In 2019 thoughtful, considered and loving R&B is the norm. Following in Miguel, Anderson Paak and, truth be told, despite him never actually singing, Kendrick Lamar’s footsteps, the legendary loverman genre is full of conscious, tender and caring reflections. Back in 2012 however, the mood was very different. The-Dream was the world’s most in demand songwriter and he set the tone for a genre obsessed with scheming, skeeting, degrading and cheating on women. Against this backdrop, Miguel’s silky vocals, serene arrangements and beautiful lyrics of devotion felt genuinely revolutionary. Here was a man who had it all, the voice, the looks, the style, the charisma and he had absolutely no interest in singing about stealing your best friend’s girl. The grown ups were back at the wheel and love was no longer code for fucking in a back alley.

The results were supremely seductive and, most importantly, undeniably cool. Miguel might want to let his “love adorn you”, but he’s still a man on the prowl, searching for something both meaningful and sordid on the dancefloor. Luscious, glowing production that drifted between old school soul, modern bass heavy R&B and coy indie psychedelics set him even further apart. His music felt naturalistic and real – this was no synthetic fantasy: Kaleidoscope Dream was flesh and blood, body and soul, good fucking and true love.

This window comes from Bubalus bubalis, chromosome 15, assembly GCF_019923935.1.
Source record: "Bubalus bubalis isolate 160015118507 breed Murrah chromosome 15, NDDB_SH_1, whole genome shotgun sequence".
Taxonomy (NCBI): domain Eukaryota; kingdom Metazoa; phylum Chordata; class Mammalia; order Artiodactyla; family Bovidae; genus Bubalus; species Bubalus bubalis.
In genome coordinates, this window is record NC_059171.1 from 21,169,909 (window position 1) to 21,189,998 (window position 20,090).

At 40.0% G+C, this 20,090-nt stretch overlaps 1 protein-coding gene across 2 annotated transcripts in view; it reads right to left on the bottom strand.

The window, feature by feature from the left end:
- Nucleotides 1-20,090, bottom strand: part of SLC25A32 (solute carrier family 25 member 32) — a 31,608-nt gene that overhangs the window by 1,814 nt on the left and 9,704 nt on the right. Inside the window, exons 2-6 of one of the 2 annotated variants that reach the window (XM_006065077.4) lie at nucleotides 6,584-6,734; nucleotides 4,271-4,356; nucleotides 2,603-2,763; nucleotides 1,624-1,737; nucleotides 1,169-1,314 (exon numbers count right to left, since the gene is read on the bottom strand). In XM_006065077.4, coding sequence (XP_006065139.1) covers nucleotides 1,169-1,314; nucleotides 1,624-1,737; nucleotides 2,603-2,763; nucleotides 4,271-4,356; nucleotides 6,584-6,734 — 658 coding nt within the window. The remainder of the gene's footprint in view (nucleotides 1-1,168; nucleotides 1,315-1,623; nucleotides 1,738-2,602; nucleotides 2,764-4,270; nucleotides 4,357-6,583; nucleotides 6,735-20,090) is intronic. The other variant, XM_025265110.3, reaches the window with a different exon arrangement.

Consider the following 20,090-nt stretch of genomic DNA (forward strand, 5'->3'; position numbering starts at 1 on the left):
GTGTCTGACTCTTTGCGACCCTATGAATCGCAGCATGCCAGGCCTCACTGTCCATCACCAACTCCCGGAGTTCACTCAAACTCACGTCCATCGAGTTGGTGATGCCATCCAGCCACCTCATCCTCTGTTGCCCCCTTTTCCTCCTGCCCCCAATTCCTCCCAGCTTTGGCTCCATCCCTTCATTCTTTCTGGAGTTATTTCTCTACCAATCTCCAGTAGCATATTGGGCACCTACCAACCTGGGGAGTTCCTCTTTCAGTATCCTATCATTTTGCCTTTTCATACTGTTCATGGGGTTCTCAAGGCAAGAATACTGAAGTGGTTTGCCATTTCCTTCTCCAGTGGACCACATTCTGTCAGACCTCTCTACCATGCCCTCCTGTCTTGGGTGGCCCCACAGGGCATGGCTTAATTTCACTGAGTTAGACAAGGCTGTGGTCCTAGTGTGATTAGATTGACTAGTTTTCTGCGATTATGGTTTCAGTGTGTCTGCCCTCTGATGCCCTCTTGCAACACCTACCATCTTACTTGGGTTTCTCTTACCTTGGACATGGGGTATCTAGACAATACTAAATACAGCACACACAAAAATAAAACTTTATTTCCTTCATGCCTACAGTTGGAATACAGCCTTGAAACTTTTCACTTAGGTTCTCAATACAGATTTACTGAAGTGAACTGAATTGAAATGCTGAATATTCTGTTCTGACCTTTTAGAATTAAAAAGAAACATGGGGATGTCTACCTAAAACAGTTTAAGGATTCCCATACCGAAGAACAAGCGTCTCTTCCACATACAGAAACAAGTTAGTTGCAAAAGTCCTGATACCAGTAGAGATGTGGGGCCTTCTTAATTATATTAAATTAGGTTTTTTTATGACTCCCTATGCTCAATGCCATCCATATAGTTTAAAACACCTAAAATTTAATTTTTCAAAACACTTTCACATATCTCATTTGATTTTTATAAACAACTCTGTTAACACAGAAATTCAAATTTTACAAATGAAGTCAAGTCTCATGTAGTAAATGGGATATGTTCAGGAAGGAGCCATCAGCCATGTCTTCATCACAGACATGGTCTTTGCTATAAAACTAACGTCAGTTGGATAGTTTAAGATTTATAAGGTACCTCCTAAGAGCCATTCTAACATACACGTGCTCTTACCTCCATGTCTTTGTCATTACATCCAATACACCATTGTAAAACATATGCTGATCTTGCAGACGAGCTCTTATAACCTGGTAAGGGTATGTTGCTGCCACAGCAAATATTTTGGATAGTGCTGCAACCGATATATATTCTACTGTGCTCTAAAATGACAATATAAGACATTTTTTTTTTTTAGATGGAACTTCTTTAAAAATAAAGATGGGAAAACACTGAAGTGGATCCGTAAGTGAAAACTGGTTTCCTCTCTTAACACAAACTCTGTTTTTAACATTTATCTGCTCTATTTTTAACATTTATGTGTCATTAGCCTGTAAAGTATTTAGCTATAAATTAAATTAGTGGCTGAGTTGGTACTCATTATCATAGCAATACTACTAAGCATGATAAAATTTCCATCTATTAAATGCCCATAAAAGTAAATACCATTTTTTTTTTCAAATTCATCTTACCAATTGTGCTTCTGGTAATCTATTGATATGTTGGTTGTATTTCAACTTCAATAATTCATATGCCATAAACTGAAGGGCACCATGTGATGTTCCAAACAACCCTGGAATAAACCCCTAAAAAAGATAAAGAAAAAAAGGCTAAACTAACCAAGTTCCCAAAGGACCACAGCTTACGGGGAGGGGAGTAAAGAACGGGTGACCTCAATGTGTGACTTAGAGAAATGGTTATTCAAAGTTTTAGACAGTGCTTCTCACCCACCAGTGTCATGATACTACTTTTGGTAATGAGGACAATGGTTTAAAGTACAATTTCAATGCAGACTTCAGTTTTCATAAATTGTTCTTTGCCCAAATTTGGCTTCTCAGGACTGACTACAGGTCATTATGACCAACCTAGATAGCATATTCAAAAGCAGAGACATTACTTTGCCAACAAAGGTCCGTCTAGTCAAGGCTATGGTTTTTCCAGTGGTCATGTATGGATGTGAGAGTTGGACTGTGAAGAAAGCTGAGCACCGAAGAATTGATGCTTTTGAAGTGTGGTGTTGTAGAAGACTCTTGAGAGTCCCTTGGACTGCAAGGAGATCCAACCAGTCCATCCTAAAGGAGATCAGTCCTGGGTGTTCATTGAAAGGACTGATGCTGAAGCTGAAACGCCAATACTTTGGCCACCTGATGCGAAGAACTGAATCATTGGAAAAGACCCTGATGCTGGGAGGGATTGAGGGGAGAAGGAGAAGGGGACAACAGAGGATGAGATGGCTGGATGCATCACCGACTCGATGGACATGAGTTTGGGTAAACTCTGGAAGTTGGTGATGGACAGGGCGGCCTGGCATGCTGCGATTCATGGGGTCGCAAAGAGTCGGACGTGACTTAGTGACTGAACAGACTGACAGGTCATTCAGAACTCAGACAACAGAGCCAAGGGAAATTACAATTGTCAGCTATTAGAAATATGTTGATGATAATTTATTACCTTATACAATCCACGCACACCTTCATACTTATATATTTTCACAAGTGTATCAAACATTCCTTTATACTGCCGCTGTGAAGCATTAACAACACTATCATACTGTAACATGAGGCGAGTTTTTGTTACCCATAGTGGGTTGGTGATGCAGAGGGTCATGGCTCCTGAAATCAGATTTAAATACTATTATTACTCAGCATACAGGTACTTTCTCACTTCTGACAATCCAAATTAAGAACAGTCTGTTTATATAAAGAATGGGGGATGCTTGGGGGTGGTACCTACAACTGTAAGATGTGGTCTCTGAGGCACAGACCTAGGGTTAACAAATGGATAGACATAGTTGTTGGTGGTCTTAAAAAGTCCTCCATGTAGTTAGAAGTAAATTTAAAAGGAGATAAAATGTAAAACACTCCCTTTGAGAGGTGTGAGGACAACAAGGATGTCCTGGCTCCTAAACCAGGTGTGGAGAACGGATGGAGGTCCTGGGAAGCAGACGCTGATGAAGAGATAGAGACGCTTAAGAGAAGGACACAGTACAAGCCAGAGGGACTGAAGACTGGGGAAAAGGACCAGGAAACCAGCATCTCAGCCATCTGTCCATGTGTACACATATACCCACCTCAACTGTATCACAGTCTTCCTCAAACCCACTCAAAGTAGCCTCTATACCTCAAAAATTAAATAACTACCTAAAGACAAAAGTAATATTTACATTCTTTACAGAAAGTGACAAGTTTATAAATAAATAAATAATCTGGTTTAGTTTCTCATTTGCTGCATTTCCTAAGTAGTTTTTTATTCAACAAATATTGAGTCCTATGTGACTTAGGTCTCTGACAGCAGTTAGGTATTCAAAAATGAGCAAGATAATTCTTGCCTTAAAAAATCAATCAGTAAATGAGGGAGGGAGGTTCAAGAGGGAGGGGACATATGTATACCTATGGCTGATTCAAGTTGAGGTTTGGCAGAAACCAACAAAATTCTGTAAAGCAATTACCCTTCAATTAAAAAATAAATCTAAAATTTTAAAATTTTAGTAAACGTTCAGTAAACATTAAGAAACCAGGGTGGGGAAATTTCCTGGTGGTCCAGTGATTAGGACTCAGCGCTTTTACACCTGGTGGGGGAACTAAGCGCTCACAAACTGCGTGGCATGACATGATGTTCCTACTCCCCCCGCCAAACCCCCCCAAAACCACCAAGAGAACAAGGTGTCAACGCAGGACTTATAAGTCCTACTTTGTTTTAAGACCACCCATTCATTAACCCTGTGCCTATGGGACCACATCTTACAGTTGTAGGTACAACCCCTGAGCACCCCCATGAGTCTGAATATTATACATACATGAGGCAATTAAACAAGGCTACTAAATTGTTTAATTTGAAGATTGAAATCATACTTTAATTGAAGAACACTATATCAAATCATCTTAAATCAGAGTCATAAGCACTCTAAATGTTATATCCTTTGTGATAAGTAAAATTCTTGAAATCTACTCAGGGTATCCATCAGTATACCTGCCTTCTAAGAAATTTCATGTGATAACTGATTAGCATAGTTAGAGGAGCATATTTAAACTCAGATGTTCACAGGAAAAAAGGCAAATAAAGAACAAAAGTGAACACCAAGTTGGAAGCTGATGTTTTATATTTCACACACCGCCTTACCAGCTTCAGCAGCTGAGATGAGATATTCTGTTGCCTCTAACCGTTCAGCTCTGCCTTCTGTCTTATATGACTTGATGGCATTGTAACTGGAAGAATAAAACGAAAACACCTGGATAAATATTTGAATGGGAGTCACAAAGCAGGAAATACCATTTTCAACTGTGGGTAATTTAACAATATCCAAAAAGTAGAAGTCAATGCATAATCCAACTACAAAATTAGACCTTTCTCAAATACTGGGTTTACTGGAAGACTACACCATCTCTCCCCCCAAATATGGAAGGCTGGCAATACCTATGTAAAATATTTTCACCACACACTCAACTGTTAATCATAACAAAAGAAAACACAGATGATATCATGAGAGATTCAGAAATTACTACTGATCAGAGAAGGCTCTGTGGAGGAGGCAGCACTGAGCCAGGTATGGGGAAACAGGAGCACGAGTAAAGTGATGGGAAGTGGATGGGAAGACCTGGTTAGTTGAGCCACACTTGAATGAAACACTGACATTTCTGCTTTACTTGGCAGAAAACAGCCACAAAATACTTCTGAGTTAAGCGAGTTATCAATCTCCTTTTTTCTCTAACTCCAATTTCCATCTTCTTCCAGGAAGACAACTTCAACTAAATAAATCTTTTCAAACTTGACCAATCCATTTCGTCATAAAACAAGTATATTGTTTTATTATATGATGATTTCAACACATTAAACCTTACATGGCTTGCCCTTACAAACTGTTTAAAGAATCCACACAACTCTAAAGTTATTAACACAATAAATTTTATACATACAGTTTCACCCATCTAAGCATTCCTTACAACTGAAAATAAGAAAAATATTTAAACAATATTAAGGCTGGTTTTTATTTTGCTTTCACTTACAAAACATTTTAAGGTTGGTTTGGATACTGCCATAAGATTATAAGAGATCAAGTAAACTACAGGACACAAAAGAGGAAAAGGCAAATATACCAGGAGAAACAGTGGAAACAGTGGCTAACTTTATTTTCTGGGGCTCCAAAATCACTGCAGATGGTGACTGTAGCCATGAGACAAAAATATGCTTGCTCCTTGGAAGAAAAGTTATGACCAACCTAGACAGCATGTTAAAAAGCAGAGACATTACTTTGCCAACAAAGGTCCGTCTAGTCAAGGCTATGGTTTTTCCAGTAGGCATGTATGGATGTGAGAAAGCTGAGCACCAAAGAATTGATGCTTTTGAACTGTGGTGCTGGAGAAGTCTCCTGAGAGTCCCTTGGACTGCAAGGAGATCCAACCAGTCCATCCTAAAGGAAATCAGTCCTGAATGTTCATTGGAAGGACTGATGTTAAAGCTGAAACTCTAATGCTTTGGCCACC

34. Caribou – Swim + Our Love (2010/2014)

 Genre: Electronica

Sleek, groovy and yet surprisingly challenging, Caribou’s Swim perfectly negotiates the line between avante-guarde electronica and commercial dance. The arrangements are intricate and often surprising, but consistently appealing; producing a hypnotic effect without ever threatening to bore. Equally, Swim never finds itself lost in the middle ground and the individual tracks have a great sense of purpose; “Bowls” is a glorious understated and reflective piece of electronica, “Odessa” offers a dense groovy beat with a heart-breaking and addictive lead vocal, while “Sun” manifests itself as a shimmering head-trip. Remarkably, this album of potentially stark contrasts hangs together perfectly thanks to a never-ending supply of subversively addictive rhythms and bass lines.

After four years away from the studio spent basking in the richly deserved limelight of Odessa’s making, Caribou returned in 2014 and did something astounding. He stood almost completely still. The heart-melting Our Love represents a slightly shuffling of the feet and an adjustment of posture, rather than grand sonic innovation.

Perhaps this was an emerging theme in 2014, a year that erred toward refinement rather than revolution. Like How To Dress Well before him, Caribou opts to take the slivering joy and innate jumpiness of Odessa and distil it down into a more pointed, narrative driven project.